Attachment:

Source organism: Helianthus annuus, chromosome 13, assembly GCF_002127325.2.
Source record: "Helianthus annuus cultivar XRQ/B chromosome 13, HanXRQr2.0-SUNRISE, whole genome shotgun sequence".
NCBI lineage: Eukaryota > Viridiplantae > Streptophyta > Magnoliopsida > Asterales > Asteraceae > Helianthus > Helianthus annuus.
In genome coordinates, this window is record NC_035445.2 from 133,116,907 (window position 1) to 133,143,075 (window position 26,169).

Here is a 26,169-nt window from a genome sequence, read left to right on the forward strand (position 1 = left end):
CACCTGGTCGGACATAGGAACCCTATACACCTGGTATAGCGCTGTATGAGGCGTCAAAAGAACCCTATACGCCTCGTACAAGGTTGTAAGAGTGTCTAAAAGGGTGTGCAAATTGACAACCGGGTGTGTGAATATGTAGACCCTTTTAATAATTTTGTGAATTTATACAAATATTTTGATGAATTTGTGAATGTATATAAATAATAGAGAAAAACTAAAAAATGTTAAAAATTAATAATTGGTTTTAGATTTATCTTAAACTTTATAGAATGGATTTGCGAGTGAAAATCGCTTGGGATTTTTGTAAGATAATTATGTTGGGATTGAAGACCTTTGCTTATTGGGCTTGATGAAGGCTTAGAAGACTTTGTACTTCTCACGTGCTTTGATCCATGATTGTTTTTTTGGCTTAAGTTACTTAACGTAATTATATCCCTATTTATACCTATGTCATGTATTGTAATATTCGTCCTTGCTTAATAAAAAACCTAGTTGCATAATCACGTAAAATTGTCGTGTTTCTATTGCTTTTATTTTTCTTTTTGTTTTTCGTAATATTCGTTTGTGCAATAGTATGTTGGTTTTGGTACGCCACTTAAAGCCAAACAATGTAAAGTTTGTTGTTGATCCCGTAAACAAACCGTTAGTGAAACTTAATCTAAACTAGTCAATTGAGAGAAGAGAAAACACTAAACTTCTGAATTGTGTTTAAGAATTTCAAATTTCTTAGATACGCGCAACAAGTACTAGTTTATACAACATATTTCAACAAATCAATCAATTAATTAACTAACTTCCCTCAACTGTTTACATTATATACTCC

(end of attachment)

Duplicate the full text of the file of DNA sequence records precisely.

Source organism: Helianthus annuus, chromosome 13, assembly GCF_002127325.2.
Source record: "Helianthus annuus cultivar XRQ/B chromosome 13, HanXRQr2.0-SUNRISE, whole genome shotgun sequence".
NCBI lineage: Eukaryota > Viridiplantae > Streptophyta > Magnoliopsida > Asterales > Asteraceae > Helianthus > Helianthus annuus.
In genome coordinates, this window is record NC_035445.2 from 133,116,907 (window position 1) to 133,143,075 (window position 26,169).

Here is a 26,169-nt window from a genome sequence, read left to right on the forward strand (position 1 = left end):
CACCTGGTCGGACATAGGAACCCTATACACCTGGTATAGCGCTGTATGAGGCGTCAAAAGAACCCTATACGCCTCGTACAAGGTTGTAAGAGTGTCTAAAAGGGTGTGCAAATTGACAACCGGGTGTGTGAATATGTAGACCCTTTTAATAATTTTGTGAATTTATACAAATATTTTGATGAATTTGTGAATGTATATAAATAATAGAGAAAAACTAAAAAATGTTAAAAATTAATAATTGGTTTTAGATTTATCTTAAACTTTATAGAATGGATTTGCGAGTGAAAATCGCTTGGGATTTTTGTAAGATAATTATGTTGGGATTGAAGACCTTTGCTTATTGGGCTTGATGAAGGCTTAGAAGACTTTGTACTTCTCACGTGCTTTGATCCATGATTGTTTTTTTGGCTTAAGTTACTTAACGTAATTATATCCCTATTTATACCTATGTCATGTATTGTAATATTCGTCCTTGCTTAATAAAAAACCTAGTTGCATAATCACGTAAAATTGTCGTGTTTCTATTGCTTTTATTTTTCTTTTTGTTTTTCGTAATATTCGTTTGTGCAATAGTATGTTGGTTTTGGTACGCCACTTAAAGCCAAACAATGTAAAGTTTGTTGTTGATCCCGTAAACAAACCGTTAGTGAAACTTAATCTAAACTAGTCAATTGAGAGAAGAGAAAACACTAAACTTCTGAATTGTGTTTAAGAATTTCAAATTTCTTAGATACGCGCAACAAGTACTAGTTTATACAACATATTTCAACAAATCAATCAATTAATTAACTAACTTCCCTCAACTGTTTACATTATATACTCC